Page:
by Greg Johnson, CBA President
Usually I run this column in December, but following the passing of Steve Pringle I decided to wait for this month to list my choices for favorite albums of the year. This is by no means the say all end all listing of what others may deem the best recordings of the year. But they’re all good and worth the time to check out. I know they each found significant play time for me. They are also in no specific order, as what may be my top choice today may find one of the others surpass it the next. Just all depends on my mood of the day. But it should not be any surprise either that half of the choices are all local musicians. It was just that type of year.
Terry Robb – Confessin’ My Dues: This album finds Terry once again at the top of his game, delivering stunning and concise guitar work. That alone is reason to include the disc, but throw in the rhythm section of Dave Captein and Gary Hobbs, with second guitar from Adam Scramstad, and you have a combo that rivals the very best found anywhere. I have always felt that if they toured as a group, they’d be in high demand everywhere. And the songs from the album are pure magical, too.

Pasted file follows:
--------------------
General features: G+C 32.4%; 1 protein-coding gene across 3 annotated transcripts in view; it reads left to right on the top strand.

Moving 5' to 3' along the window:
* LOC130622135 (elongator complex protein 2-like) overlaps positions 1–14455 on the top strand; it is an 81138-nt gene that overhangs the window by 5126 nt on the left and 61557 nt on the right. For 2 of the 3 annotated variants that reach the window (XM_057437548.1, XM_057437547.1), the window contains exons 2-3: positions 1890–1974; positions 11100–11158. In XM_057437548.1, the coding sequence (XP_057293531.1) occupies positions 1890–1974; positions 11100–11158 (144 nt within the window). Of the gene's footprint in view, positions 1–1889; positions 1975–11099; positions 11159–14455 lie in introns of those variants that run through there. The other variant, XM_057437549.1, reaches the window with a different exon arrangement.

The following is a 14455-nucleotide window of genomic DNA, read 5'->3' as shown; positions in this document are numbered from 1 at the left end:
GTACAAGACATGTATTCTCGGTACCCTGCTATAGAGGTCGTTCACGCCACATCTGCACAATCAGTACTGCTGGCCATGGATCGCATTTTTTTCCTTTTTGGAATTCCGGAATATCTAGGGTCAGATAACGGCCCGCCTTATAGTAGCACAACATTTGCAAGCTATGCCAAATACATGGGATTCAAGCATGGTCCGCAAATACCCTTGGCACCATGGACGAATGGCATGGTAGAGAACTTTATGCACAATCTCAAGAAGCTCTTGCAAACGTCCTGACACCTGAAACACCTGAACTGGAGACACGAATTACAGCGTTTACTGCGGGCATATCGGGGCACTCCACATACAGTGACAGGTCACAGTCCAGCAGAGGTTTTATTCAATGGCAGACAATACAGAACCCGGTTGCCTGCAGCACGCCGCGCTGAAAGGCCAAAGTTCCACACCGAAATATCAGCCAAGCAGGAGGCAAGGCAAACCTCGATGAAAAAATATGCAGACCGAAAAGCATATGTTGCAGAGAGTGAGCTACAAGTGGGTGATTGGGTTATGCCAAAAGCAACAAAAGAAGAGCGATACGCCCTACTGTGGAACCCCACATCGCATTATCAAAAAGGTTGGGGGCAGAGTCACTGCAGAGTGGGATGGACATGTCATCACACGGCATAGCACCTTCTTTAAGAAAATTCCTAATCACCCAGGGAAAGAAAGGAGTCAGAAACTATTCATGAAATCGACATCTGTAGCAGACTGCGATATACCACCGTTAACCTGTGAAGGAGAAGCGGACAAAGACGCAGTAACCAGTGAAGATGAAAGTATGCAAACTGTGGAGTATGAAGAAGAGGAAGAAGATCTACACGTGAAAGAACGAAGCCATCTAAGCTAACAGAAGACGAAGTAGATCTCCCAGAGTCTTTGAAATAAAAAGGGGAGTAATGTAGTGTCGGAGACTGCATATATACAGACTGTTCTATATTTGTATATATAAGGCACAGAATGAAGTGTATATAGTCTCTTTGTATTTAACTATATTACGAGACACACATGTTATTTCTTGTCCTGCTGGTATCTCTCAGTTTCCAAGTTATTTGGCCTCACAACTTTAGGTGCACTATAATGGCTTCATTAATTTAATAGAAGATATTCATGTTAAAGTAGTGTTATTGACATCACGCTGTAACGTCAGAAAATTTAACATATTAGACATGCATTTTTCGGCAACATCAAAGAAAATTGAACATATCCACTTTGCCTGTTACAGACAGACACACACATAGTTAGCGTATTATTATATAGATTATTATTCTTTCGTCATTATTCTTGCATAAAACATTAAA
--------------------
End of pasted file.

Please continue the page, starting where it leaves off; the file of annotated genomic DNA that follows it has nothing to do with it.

Rich Layton & Tough Town – Salvation Road: The musical hiatus taken by Rich Layton for medical reasons only justified the quality of songwriting he was able to compile during that time. The band took those songs laying to disc this amazing recording that hits its mark on every single track. Memorable tales all, some autobiographical, but all downright fun that brings their Gulf Coast sound out at its fullest power.
Lloyd Jones Struggle – Full Force: This album may have only been released locally, and was recorded nearly twenty-five years ago, but it is a time capsule of the band in one of its finest incarnations. The inclusion of Bob “Housewine” Rodin and Glenn Holstrom, who have both since passed on, along with Rudy Draco, Reinhardt Melz, Victor Little and Bobby Torres found them tearing up the venue in the hottest of performances. Throw in their head man Lloyd Jones on guitar, vocals and insanely great songwriting and this is one not to miss. Should’ve been released nationwide to share with everybody!
Mary Flower – Living With The Blues Again: Mary always brings out the very best in acoustic guitar, whether fingerpicking or slide, no matter what genre she approaches be it blues, ragtime, Americana or whatever else she pursues. One of the absolute best acoustic musicians world-wide, her recordings have always stood out. But throw her in the mix with the Little Village Foundation stable of artists and she shines brightly while backed by the likes of Kid Andersen, Jim Pugh, Aki Kumar, Suzy Thompson and The Sons of the Soul Revivers. It doesn’t get much better than that.